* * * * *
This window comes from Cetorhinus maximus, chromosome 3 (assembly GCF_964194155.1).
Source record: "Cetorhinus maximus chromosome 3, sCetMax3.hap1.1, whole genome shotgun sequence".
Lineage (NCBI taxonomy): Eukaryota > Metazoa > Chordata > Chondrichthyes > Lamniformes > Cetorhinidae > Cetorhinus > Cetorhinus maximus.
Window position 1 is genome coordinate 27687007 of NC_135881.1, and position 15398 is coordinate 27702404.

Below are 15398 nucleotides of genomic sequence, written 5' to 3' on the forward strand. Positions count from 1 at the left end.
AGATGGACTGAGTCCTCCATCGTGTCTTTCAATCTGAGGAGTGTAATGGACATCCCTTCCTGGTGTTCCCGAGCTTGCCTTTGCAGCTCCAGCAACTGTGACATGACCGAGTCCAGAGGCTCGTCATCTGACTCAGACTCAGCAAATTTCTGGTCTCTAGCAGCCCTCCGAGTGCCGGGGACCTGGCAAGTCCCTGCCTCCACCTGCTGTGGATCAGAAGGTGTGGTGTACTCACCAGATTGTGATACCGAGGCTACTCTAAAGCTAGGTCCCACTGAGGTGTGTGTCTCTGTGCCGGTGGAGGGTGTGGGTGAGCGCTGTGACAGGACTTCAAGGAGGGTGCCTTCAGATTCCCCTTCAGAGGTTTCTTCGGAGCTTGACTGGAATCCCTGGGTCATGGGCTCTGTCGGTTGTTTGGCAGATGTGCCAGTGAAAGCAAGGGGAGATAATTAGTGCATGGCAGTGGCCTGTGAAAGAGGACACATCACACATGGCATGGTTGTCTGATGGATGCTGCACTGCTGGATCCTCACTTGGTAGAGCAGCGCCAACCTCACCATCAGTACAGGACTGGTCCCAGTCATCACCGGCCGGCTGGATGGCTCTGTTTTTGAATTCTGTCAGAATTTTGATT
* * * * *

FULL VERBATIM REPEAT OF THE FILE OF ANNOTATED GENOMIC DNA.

This window comes from Cetorhinus maximus, chromosome 3 (assembly GCF_964194155.1).
Source record: "Cetorhinus maximus chromosome 3, sCetMax3.hap1.1, whole genome shotgun sequence".
Lineage (NCBI taxonomy): Eukaryota > Metazoa > Chordata > Chondrichthyes > Lamniformes > Cetorhinidae > Cetorhinus > Cetorhinus maximus.
Window position 1 is genome coordinate 27687007 of NC_135881.1, and position 15398 is coordinate 27702404.

Below are 15398 nucleotides of genomic sequence, written 5' to 3' on the forward strand. Positions count from 1 at the left end.
AGATGGACTGAGTCCTCCATCGTGTCTTTCAATCTGAGGAGTGTAATGGACATCCCTTCCTGGTGTTCCCGAGCTTGCCTTTGCAGCTCCAGCAACTGTGACATGACCGAGTCCAGAGGCTCGTCATCTGACTCAGACTCAGCAAATTTCTGGTCTCTAGCAGCCCTCCGAGTGCCGGGGACCTGGCAAGTCCCTGCCTCCACCTGCTGTGGATCAGAAGGTGTGGTGTACTCACCAGATTGTGATACCGAGGCTACTCTAAAGCTAGGTCCCACTGAGGTGTGTGTCTCTGTGCCGGTGGAGGGTGTGGGTGAGCGCTGTGACAGGACTTCAAGGAGGGTGCCTTCAGATTCCCCTTCAGAGGTTTCTTCGGAGCTTGACTGGAATCCCTGGGTCATGGGCTCTGTCGGTTGTTTGGCAGATGTGCCAGTGAAAGCAAGGGGAGATAATTAGTGCATGGCAGTGGCCTGTGAAAGAGGACACATCACACATGGCATGGTTGTCTGATGGATGCTGCACTGCTGGATCCTCACTTGGTAGAGCAGCGCCAACCTCACCATCAGTACAGGACTGGTCCCAGTCATCACCGGCCGGCTGGATGGCTCTGTTTTTGAATTCTGTCAGAATTTTGATT